Pre-Med Students: 3 tips for a successful undergraduate experience
The path to medical school can be grueling. With the added process of transferring from a community college to a four-year institution, it can become further complicated. I would like to share three tips to help pre-med students, especially transfer students, to have a successful undergraduate experience while advancing towards their goal of attending medical school.
Join a Pre-med Society
I erred in thinking I had the application process all figured out back in community college. I took the right classes, volunteered as much as I could, and became involved in various campus organizations. It was not until I transferred and joined the Minority Association for Premedical Students (MAPS) when I realized there were several things that had not yet crossed my mind. Organizations for pre-med students like MAPS can expose you to different opportunities and help you establish a more realistic timeline, both of which are essential to a strong application. Visiting a cadaver lab, suture clinic, or medical education conference are experiences you can write about in your applications and talk about in your interviews. Additionally, having a reasonable timeline is important because medical school applications are submitted the year prior to your expected attendance, before which you would need to take the MCAT. As informative as online resources are, nothing beats learning what did and did not work for fellow pre-med students who have gone through the process themselves.
Seek Involvement in Research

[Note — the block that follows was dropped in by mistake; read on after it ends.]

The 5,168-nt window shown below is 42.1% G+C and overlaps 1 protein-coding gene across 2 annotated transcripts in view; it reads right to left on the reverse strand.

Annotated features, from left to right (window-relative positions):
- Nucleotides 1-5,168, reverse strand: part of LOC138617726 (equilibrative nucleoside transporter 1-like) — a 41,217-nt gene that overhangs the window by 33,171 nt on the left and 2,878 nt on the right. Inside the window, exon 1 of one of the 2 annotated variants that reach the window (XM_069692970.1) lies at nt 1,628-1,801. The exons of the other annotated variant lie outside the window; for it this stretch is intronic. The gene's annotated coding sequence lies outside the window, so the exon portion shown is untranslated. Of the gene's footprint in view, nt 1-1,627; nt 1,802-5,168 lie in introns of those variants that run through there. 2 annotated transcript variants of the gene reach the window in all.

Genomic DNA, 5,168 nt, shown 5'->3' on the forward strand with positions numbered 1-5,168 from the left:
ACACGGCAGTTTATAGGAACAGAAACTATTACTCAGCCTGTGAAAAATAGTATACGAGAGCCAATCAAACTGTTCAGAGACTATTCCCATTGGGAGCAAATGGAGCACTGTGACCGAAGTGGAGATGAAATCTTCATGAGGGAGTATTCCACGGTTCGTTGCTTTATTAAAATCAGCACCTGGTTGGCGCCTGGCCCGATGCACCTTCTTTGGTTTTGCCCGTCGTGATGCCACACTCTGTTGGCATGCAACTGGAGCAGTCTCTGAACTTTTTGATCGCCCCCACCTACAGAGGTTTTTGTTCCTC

Thankfully, the medical school application takes into consideration a variety of grades, scores, and experiences. Research experience, while not being a definite requirement, can boost an application tremendously. I had the privilege to help prepare nanoparticles and grow vascular epithelial cells for a drug delivery lab at my university. Research positions can be obtained through summer research programs or by simply asking your professors if they are conducting any research projects. Notice, I did not specify the professor. Research experience does not have to be medical related as long as you are actively involved in the process of investigation and data analysis and have gained an apt understanding of the scientific method. Showing you are eager to learn reflects well on an applicant and the experience can aid you in acquiring an additional letter of recommendation.
Make it Meaningful and Make it Fun
Like having the freedom to engage in any area of research, you are able to meet the application requirements in various ways. Avoid being a stereotypical pre-med student for the sake of impressing the admission committee. While course prerequisites and the MCAT are the same for every applicant, you can control your major, where you volunteer, how you acquire your clinical experience, and the extracurriculars you are involved in. Make sure you are passionate about the things you choose to spend time doing. How are you to learn something valuable from an activity you knew was not for you and can never fully engage in? Negative experiences will not only discourage you but will fail to portray the caring, determined, and well-rounded applicant you are. Finally, medical school is going to be a whole different roller coaster and admission committees want to see you have ways to relieve stress. Demonstrating you enjoy a hobby like photography, a sport, or painting, assures them you are capable of taking time to enjoy something outside the rigor of studying medicine that gives you pleasure.
Every past experience you have can benefit you in some unique way. Know that you don’t have to fit one specific mold to be a successful med student. Your journey to medical school is yours–make it personal, meaningful, and most of all, try to enjoy it.
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